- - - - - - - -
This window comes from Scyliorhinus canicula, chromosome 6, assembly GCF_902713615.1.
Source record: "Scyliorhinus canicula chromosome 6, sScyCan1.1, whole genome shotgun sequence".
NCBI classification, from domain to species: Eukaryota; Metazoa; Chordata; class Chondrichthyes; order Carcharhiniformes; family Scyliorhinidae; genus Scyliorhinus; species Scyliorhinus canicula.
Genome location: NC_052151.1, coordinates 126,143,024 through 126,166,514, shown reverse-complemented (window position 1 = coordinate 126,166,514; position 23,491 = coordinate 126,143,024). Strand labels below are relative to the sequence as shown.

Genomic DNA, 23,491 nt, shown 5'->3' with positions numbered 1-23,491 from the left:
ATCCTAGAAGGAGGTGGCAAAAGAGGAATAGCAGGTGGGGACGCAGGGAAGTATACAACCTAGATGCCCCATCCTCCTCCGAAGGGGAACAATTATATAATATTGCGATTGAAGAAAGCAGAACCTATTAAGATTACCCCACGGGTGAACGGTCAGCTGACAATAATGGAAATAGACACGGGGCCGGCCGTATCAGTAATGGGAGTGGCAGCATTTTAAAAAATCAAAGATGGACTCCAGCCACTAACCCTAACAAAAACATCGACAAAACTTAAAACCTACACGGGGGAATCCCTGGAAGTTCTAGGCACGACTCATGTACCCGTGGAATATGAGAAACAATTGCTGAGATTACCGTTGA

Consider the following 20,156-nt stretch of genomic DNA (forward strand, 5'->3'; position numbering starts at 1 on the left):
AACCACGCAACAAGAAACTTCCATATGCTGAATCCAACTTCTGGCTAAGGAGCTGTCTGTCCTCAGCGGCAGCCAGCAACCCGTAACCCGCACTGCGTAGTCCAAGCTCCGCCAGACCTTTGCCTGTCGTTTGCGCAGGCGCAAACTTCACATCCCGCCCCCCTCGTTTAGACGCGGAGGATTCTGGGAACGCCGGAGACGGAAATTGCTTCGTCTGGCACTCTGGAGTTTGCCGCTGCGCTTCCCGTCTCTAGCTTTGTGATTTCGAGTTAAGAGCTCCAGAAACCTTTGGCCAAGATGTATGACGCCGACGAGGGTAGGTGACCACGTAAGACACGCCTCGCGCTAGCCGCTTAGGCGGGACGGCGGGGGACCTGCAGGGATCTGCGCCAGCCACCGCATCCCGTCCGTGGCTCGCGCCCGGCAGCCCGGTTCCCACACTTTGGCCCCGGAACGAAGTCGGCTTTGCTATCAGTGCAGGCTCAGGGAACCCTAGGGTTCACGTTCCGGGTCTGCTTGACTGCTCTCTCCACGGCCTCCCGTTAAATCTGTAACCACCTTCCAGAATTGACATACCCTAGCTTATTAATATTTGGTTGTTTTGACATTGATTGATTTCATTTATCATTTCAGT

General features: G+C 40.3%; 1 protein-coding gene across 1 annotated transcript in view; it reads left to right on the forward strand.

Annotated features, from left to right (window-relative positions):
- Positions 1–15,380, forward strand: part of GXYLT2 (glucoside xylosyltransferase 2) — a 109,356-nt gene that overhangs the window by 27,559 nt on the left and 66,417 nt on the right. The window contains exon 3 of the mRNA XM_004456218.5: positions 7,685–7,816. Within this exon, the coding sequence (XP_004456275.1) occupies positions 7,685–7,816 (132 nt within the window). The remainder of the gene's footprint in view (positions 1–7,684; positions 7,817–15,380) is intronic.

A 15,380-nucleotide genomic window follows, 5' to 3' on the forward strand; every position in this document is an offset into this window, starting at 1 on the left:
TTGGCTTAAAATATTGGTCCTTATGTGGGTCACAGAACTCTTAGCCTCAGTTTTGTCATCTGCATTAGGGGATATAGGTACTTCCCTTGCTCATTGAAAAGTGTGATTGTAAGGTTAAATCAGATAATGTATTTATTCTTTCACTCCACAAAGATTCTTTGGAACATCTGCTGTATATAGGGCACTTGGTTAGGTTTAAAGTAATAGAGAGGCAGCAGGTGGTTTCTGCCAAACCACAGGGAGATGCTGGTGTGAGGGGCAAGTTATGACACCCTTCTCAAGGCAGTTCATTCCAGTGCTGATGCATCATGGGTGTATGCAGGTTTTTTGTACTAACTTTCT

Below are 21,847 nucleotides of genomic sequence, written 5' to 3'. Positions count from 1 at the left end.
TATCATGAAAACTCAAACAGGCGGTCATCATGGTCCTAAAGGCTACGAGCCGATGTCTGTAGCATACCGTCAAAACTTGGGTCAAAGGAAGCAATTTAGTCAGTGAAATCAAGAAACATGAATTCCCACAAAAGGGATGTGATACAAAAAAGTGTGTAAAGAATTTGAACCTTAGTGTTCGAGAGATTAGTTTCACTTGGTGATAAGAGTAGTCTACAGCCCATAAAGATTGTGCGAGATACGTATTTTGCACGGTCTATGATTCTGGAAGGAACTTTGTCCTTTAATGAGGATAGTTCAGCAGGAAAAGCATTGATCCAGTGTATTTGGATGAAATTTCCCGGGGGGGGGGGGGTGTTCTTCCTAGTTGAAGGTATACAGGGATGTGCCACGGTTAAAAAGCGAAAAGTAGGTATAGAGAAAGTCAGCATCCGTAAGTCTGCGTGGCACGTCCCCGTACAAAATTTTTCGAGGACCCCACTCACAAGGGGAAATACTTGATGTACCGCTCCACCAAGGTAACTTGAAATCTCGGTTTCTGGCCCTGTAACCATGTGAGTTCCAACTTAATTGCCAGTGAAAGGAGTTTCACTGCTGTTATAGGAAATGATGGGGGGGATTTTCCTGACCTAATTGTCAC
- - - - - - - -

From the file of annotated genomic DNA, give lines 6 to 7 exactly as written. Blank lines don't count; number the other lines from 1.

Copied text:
ATCCTAGAAGGAGGTGGCAAAAGAGGAATAGCAGGTGGGGACGCAGGGAAGTATACAACCTAGATGCCCCATCCTCCTCCGAAGGGGAACAATTATATAATATTGCGATTGAAGAAAGCAGAACCTATTAAGATTACCCCACGGGTGAACGGTCAGCTGACAATAATGGAAATAGACACGGGGCCGGCCGTATCAGTAATGGGAGTGGCAGCATTTTAAAAAATCAAAGATGGACTCCAGCCACTAACCCTAACAAAAACATCGACAAAACTTAAAACCTACACGGGGGAATCCCTGGAAGTTCTAGGCACGACTCATGTACCCGTGGAATATGAGAAACAATTGCTGAGATTACCGTTGA

Consider the following 20,156-nt stretch of genomic DNA (forward strand, 5'->3'; position numbering starts at 1 on the left):